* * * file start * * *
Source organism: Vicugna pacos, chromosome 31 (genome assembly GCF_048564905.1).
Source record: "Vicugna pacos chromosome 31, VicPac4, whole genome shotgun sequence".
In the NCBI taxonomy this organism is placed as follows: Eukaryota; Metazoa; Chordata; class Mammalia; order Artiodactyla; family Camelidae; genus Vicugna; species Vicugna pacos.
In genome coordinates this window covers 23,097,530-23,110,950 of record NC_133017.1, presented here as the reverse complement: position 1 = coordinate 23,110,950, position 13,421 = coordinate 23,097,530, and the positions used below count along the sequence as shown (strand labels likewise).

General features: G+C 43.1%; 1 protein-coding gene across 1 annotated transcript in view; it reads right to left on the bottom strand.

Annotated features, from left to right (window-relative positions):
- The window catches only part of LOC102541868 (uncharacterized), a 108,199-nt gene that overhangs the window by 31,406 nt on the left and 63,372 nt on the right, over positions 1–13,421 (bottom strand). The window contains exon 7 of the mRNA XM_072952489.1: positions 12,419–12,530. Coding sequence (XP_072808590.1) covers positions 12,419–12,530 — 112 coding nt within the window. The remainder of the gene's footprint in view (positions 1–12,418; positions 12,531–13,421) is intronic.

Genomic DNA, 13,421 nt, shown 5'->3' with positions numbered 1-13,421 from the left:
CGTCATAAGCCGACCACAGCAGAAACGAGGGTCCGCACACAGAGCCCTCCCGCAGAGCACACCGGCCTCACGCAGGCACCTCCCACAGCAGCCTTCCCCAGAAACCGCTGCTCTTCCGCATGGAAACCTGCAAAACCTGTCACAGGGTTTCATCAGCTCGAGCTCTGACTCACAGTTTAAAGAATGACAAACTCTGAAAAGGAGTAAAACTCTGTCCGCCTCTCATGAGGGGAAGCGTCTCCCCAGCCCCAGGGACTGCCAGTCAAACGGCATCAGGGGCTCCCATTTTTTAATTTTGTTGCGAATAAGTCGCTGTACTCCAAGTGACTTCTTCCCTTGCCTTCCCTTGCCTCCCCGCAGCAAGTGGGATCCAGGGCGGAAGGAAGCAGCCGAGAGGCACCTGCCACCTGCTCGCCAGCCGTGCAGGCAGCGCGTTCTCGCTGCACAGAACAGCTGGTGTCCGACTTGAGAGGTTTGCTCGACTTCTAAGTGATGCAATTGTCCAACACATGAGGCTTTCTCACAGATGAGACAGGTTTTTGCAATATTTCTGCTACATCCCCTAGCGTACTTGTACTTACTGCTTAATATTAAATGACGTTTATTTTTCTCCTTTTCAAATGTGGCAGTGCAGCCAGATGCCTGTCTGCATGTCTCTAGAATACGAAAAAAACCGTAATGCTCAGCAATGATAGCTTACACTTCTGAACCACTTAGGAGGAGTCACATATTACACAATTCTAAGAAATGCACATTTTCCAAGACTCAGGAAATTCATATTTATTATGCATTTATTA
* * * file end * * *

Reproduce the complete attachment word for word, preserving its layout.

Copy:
Source organism: Vicugna pacos, chromosome 31 (genome assembly GCF_048564905.1).
Source record: "Vicugna pacos chromosome 31, VicPac4, whole genome shotgun sequence".
In the NCBI taxonomy this organism is placed as follows: Eukaryota; Metazoa; Chordata; class Mammalia; order Artiodactyla; family Camelidae; genus Vicugna; species Vicugna pacos.
In genome coordinates this window covers 23,097,530-23,110,950 of record NC_133017.1, presented here as the reverse complement: position 1 = coordinate 23,110,950, position 13,421 = coordinate 23,097,530, and the positions used below count along the sequence as shown (strand labels likewise).

General features: G+C 43.1%; 1 protein-coding gene across 1 annotated transcript in view; it reads right to left on the bottom strand.

Annotated features, from left to right (window-relative positions):
- The window catches only part of LOC102541868 (uncharacterized), a 108,199-nt gene that overhangs the window by 31,406 nt on the left and 63,372 nt on the right, over positions 1–13,421 (bottom strand). The window contains exon 7 of the mRNA XM_072952489.1: positions 12,419–12,530. Coding sequence (XP_072808590.1) covers positions 12,419–12,530 — 112 coding nt within the window. The remainder of the gene's footprint in view (positions 1–12,418; positions 12,531–13,421) is intronic.

Genomic DNA, 13,421 nt, shown 5'->3' with positions numbered 1-13,421 from the left:
CGTCATAAGCCGACCACAGCAGAAACGAGGGTCCGCACACAGAGCCCTCCCGCAGAGCACACCGGCCTCACGCAGGCACCTCCCACAGCAGCCTTCCCCAGAAACCGCTGCTCTTCCGCATGGAAACCTGCAAAACCTGTCACAGGGTTTCATCAGCTCGAGCTCTGACTCACAGTTTAAAGAATGACAAACTCTGAAAAGGAGTAAAACTCTGTCCGCCTCTCATGAGGGGAAGCGTCTCCCCAGCCCCAGGGACTGCCAGTCAAACGGCATCAGGGGCTCCCATTTTTTAATTTTGTTGCGAATAAGTCGCTGTACTCCAAGTGACTTCTTCCCTTGCCTTCCCTTGCCTCCCCGCAGCAAGTGGGATCCAGGGCGGAAGGAAGCAGCCGAGAGGCACCTGCCACCTGCTCGCCAGCCGTGCAGGCAGCGCGTTCTCGCTGCACAGAACAGCTGGTGTCCGACTTGAGAGGTTTGCTCGACTTCTAAGTGATGCAATTGTCCAACACATGAGGCTTTCTCACAGATGAGACAGGTTTTTGCAATATTTCTGCTACATCCCCTAGCGTACTTGTACTTACTGCTTAATATTAAATGACGTTTATTTTTCTCCTTTTCAAATGTGGCAGTGCAGCCAGATGCCTGTCTGCATGTCTCTAGAATACGAAAAAAACCGTAATGCTCAGCAATGATAGCTTACACTTCTGAACCACTTAGGAGGAGTCACATATTACACAATTCTAAGAAATGCACATTTTCCAAGACTCAGGAAATTCATATTTATTATGCATTTATTA